How often have you heard the term “middle ground” used in news reports, op-eds, on the radio, TV, and in social media? Okay, that’s a rhetorical question. In fact, this oft-mentioned and praised term has been bandied about as though it was handed down to us on stone tablets. And it often goes by a more frequently used term: compromise. But I’ll refer to the term middle ground here, because it is something we can visualize. It’s ground, don’tchya know—just like the other two “grounds” that aren’t referred to as such: “left” and “right”. But it’s hallowed ground. When we reach middle ground, we are admired by the vast middle grounders in society. We are enlightened. We have attained nirvana.

The term middle ground is most often used in the political sphere, but it is not solid ground. The only solid ground in this Republic is the ground that was formed by the Founding Fathers and their contemporaries, who didn’t sacrifice so much only to have it become a vain exercise decades later. They didn’t create a nation that would become another England in so many ways, from encroaching on people’s liberties, to excessive taxation, and seeking to control other nations. By becoming middle grounders, we’ve become ungrounded.

We’ve been sold a bill of goods over the decades, and most of us have come to savor those goods, which take the form of an imperial presidency, high taxation, reduced civil liberties, welfare, ad nauseum. We will accept mandated toilets, light bulbs, windows, auto standards, etc., as long as we aren’t hassled too much in our daily activities, as long as these mandates are “hidden” from us, buried in the regulations and duties imposed on businesses that serve us. We have less liberty, but hey, we’re safer.

I’ve found that there are three main impediments to the effective restoration of our Republican form of government. The first is a populace ignorant of the founding principles of our Republic, as well as the principles that informed the Founding Fathers. Next is the outgrowth of that ignorance: our elected officials, practically all of whom forget, in daily practice, what country they are in. (They would be perfectly at home in any European socialist wonderland.) The last impediment is our income tax system, especially where the federal government found it to their advantage—not ours’ mind you—to have an income tax (a tax on our labor) withheld from our paychecks. This mandated, legalized pilferage has grown the federal government to a size that could not have been contemplated by the Founding Fathers, and as a result of this funding and growth, our freedoms have eroded.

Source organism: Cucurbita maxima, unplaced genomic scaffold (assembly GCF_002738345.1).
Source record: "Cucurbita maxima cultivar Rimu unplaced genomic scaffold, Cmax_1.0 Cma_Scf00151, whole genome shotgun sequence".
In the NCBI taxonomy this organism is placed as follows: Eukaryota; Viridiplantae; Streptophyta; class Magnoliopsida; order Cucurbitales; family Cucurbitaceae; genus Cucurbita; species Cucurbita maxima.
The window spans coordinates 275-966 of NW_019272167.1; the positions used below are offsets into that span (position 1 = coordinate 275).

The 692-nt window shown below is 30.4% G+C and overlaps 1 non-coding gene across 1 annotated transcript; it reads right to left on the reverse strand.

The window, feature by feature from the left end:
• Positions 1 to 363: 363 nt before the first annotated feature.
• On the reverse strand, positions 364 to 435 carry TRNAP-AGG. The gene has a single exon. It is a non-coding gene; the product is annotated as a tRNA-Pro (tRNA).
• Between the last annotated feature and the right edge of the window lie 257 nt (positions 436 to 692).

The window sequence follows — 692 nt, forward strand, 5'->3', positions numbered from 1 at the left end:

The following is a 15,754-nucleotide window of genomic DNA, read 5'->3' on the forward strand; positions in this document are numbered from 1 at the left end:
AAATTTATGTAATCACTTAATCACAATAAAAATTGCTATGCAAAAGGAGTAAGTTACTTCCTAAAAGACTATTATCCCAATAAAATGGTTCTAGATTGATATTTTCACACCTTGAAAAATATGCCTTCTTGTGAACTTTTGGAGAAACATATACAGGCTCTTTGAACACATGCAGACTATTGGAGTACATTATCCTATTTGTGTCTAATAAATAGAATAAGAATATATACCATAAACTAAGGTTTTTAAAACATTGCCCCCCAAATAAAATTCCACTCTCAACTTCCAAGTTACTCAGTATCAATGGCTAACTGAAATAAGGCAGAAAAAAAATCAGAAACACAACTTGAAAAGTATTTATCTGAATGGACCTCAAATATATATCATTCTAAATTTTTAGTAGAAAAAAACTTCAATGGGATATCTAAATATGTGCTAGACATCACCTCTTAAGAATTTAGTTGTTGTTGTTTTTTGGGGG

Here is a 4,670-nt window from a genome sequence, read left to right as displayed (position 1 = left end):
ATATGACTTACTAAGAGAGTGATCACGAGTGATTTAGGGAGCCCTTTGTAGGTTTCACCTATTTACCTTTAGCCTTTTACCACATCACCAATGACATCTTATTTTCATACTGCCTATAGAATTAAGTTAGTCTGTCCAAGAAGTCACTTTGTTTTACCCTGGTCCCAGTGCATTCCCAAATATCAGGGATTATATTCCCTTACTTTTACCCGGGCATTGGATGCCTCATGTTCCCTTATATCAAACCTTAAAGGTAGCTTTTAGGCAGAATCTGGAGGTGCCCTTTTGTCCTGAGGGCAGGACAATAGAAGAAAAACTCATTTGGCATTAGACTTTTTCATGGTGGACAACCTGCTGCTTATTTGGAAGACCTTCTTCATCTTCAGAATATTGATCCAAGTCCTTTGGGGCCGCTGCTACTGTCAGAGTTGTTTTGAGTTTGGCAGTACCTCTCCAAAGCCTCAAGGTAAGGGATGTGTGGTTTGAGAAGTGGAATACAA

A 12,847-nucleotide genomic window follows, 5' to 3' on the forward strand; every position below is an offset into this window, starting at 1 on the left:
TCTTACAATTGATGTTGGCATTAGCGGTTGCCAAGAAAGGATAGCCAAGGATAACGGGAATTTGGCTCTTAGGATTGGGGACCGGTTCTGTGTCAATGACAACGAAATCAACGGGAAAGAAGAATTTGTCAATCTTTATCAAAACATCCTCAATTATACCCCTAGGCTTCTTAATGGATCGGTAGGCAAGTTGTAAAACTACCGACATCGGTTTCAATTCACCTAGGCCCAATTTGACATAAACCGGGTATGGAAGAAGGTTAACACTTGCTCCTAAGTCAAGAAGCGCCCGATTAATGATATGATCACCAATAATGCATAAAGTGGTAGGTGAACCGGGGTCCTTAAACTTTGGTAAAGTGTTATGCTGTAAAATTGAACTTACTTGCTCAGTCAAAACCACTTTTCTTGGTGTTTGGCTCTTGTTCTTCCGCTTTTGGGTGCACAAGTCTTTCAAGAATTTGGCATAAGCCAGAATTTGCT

The bigger a central government becomes, the more it takes from the periphery – the states and the people – to maintain its hegemony.

Many will dismiss this article as being “out there,” as not being middle groundish, but in so doing they  make my point. And anyway, I couldn’t care less. I reference below the Introduction to the 1974 book: “Voices of the American Revolution,” by the People’s Bicentennial Commission. Reprinted in that book is an Associated Press release from the late 1960s:

“Only one person out of 50 approached on Miami streets by a reporter agreed to sign a typed copy of the Declaration of Independence. Two called it ‘commie junk,’ one threatened to call the police, and another warned: ‘Be careful who you show that kind of antigovernment stuff to, buddy.’

Comments from those who took the trouble to read the first three paragraphs:

‘This is the work of a raver.’
‘Somebody ought to call the FBI about this sort of rubbish.’
‘The boss’ll have to read this before I can let you put it in the shop window. But politically, I can tell you he don’t lean that way. He’s a Republican.’

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If anyone thinks our situation has improved since then, all they need to do is hear the responses to questions Jay Leno asks in his candid street interviews.

The middle ground is a meaningless ground. It is a creation of those who muddle the issue of whether the federal government can do whatever it wants, or if it has to operate within its Constitutional constraints, specifically outlined in Article 1, Section 8 and buttressed by the Tenth Amendment. These muddlers or middlers are either disingenuous, or they are clueless. They either want the federal government to ignore the Constitution, or they want the federal government to assume extra powers because it is for the “good of the people.” (And it scores “I care” points for e politicians when it comes time for reelection.)

The middle ground is not solid ground. It lies on a fault. And the fault is ours.

“Compromise is but the sacrifice of one right or good in the hope of retaining another – too often ending in the loss of both.”
–Tryon Edwards

David Welsh
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